Our social life is expanding as of late. It’s so interesting to meet new people and share stories, and time together. Having people over for dinner and spending time with others on the weekends really has been such a boost for my mood and outlook here. It’s so important to have the contact with others in the desert. Without it, I think I would go mad. I actually have a legitimate smart phone for the first time in my life, so now I can chat with others! What?!!?!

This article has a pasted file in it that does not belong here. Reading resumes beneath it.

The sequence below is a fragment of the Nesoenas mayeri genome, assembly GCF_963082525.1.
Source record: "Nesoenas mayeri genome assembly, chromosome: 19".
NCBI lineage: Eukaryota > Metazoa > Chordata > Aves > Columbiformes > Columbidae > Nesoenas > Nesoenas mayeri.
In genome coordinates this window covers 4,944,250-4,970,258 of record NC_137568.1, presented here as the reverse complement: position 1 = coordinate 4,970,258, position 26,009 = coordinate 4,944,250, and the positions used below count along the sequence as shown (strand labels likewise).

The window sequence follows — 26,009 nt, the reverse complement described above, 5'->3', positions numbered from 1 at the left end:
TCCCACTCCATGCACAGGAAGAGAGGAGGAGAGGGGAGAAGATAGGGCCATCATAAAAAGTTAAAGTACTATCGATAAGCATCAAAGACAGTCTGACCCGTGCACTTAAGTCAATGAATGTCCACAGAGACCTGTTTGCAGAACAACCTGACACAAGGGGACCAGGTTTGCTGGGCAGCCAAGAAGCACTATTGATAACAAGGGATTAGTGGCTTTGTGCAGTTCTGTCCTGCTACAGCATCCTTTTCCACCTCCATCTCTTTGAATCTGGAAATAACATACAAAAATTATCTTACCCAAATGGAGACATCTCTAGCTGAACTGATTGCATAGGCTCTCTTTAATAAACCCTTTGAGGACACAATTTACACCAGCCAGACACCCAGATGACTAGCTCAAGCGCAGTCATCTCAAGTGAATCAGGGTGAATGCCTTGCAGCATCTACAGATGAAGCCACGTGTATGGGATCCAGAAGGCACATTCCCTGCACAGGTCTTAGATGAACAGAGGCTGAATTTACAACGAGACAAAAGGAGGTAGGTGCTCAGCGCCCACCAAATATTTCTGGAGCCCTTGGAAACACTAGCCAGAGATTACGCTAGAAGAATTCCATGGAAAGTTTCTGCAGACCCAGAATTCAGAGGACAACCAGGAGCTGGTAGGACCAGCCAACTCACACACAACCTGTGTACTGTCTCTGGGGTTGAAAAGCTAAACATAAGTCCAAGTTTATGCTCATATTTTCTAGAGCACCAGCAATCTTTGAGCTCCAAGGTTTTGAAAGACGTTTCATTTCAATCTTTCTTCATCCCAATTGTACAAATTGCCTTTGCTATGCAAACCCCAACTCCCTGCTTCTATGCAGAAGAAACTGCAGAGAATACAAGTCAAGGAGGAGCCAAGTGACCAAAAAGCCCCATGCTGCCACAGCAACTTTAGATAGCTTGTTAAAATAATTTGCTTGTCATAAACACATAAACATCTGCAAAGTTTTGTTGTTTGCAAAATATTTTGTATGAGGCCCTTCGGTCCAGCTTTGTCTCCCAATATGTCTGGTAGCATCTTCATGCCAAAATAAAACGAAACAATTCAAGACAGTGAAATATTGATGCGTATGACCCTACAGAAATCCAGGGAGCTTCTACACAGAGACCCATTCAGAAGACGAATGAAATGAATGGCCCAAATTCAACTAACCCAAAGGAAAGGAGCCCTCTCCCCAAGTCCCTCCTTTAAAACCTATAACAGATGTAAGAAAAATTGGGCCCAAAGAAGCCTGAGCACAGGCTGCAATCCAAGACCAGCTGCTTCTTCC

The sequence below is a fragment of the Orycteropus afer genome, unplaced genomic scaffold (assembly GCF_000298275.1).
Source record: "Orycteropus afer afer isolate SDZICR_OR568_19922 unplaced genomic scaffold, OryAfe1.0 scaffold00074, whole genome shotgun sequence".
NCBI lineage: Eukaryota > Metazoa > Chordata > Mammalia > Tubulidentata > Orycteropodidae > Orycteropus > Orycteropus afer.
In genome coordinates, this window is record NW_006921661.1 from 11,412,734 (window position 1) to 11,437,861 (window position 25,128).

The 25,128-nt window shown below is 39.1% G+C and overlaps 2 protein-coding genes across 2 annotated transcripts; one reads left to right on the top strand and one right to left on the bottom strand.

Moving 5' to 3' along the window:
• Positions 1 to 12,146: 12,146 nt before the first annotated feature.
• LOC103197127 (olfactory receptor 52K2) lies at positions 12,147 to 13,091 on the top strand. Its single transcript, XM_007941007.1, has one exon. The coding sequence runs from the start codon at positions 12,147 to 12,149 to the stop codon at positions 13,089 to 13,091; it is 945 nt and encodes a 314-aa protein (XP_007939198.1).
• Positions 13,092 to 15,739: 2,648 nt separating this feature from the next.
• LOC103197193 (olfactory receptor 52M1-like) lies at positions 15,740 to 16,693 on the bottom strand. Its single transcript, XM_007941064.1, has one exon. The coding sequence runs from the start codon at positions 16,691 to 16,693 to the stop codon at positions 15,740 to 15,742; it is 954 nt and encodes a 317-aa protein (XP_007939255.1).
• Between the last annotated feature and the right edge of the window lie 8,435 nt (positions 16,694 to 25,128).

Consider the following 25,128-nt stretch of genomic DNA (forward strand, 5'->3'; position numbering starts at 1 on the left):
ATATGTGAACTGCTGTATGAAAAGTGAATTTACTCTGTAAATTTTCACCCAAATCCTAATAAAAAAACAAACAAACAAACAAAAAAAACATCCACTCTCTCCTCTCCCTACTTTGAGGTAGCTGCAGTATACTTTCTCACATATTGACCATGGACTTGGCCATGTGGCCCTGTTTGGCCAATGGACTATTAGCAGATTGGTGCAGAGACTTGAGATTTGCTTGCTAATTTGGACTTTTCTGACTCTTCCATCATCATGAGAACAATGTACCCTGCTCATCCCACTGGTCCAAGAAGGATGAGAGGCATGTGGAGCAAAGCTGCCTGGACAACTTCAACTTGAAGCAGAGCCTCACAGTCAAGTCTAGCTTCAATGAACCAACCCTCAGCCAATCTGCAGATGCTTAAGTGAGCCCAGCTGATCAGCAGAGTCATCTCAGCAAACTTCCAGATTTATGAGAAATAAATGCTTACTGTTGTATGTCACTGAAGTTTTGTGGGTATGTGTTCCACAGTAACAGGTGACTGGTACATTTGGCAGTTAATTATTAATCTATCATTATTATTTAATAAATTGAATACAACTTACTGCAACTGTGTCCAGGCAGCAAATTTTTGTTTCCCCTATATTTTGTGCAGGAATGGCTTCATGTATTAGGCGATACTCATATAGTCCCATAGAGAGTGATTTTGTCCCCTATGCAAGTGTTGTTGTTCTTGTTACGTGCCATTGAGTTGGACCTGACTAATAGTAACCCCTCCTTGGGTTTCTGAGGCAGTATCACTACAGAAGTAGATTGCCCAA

Meet a couple who have been here for five years. He is from Michigan, she from New Zealand. She wore a head scarf when we met up and I asked her if she wore it all the time. She told me that in the five years, she has not worn it twice and both times got reprimanded by the Mutawa (religious police). It’s so strange that not once have I been called out in the time I have been here, yet another woman can have such a different experience with it. I have only covered my head twice now since I’ve been here, and both times has been out of the convenience of not wanting the wind whipping my hair around my face. We meet another couple also, she was born in Russia and her husband is from Oklahoma. She has yet another opinion about it. She wears it loosely just in case and yet she also does not go out without her husband in public. I have been told a few times that I shouldn’t but opinions range, and I will continue to go out without my husband as long as I am here and able. It’s not my style to stay indoors ALL the time. She has only been here a few days longer than me, so meeting her and talking about our lives here up to this point was such a breath of fresh air for me. I haven’t yet met an American woman and had the same conversation about it (covering hair). I have met a few American women recently, but they live on compounds and don’t have to cover while inside the gates. While I was on the compound myself, it felt strange but also nice to not have my abaya on for a period of time. Guess I have been getting used to wearing it. 🙂